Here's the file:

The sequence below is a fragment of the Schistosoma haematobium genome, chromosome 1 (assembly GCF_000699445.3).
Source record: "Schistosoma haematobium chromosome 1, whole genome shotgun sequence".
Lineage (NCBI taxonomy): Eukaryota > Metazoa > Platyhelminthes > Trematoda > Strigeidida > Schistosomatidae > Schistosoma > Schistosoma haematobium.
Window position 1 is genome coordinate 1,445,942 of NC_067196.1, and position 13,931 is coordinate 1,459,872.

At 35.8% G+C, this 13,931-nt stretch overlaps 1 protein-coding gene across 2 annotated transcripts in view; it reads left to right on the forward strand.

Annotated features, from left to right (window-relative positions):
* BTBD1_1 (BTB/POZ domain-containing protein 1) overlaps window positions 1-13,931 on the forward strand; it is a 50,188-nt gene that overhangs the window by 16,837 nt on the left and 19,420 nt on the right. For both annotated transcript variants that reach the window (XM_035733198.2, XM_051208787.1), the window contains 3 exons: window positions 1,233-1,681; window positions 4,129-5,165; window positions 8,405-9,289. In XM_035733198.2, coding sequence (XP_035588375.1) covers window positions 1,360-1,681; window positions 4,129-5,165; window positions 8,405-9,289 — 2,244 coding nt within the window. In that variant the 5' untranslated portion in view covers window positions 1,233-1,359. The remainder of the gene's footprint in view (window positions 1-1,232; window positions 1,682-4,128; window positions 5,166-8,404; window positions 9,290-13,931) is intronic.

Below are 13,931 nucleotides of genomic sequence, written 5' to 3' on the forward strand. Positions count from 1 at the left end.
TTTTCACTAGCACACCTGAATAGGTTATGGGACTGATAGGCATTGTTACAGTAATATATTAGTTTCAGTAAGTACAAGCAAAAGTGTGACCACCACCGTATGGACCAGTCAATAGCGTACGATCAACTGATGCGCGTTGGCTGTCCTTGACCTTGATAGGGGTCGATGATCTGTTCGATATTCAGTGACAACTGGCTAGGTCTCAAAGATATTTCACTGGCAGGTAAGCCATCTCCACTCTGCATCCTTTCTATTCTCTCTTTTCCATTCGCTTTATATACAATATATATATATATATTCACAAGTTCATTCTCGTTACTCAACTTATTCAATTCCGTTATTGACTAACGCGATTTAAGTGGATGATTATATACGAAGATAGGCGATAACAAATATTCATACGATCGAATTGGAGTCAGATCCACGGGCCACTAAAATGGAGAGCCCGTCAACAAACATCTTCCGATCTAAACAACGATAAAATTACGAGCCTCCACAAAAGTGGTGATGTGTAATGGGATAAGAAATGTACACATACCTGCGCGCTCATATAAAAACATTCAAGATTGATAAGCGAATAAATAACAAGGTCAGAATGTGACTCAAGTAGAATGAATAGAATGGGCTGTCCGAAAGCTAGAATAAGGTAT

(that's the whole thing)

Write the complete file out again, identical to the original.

The sequence below is a fragment of the Schistosoma haematobium genome, chromosome 1 (assembly GCF_000699445.3).
Source record: "Schistosoma haematobium chromosome 1, whole genome shotgun sequence".
Lineage (NCBI taxonomy): Eukaryota > Metazoa > Platyhelminthes > Trematoda > Strigeidida > Schistosomatidae > Schistosoma > Schistosoma haematobium.
Window position 1 is genome coordinate 1,445,942 of NC_067196.1, and position 13,931 is coordinate 1,459,872.

At 35.8% G+C, this 13,931-nt stretch overlaps 1 protein-coding gene across 2 annotated transcripts in view; it reads left to right on the forward strand.

Annotated features, from left to right (window-relative positions):
* BTBD1_1 (BTB/POZ domain-containing protein 1) overlaps window positions 1-13,931 on the forward strand; it is a 50,188-nt gene that overhangs the window by 16,837 nt on the left and 19,420 nt on the right. For both annotated transcript variants that reach the window (XM_035733198.2, XM_051208787.1), the window contains 3 exons: window positions 1,233-1,681; window positions 4,129-5,165; window positions 8,405-9,289. In XM_035733198.2, coding sequence (XP_035588375.1) covers window positions 1,360-1,681; window positions 4,129-5,165; window positions 8,405-9,289 — 2,244 coding nt within the window. In that variant the 5' untranslated portion in view covers window positions 1,233-1,359. The remainder of the gene's footprint in view (window positions 1-1,232; window positions 1,682-4,128; window positions 5,166-8,404; window positions 9,290-13,931) is intronic.

Below are 13,931 nucleotides of genomic sequence, written 5' to 3' on the forward strand. Positions count from 1 at the left end.
TTTTCACTAGCACACCTGAATAGGTTATGGGACTGATAGGCATTGTTACAGTAATATATTAGTTTCAGTAAGTACAAGCAAAAGTGTGACCACCACCGTATGGACCAGTCAATAGCGTACGATCAACTGATGCGCGTTGGCTGTCCTTGACCTTGATAGGGGTCGATGATCTGTTCGATATTCAGTGACAACTGGCTAGGTCTCAAAGATATTTCACTGGCAGGTAAGCCATCTCCACTCTGCATCCTTTCTATTCTCTCTTTTCCATTCGCTTTATATACAATATATATATATATATTCACAAGTTCATTCTCGTTACTCAACTTATTCAATTCCGTTATTGACTAACGCGATTTAAGTGGATGATTATATACGAAGATAGGCGATAACAAATATTCATACGATCGAATTGGAGTCAGATCCACGGGCCACTAAAATGGAGAGCCCGTCAACAAACATCTTCCGATCTAAACAACGATAAAATTACGAGCCTCCACAAAAGTGGTGATGTGTAATGGGATAAGAAATGTACACATACCTGCGCGCTCATATAAAAACATTCAAGATTGATAAGCGAATAAATAACAAGGTCAGAATGTGACTCAAGTAGAATGAATAGAATGGGCTGTCCGAAAGCTAGAATAAGGTAT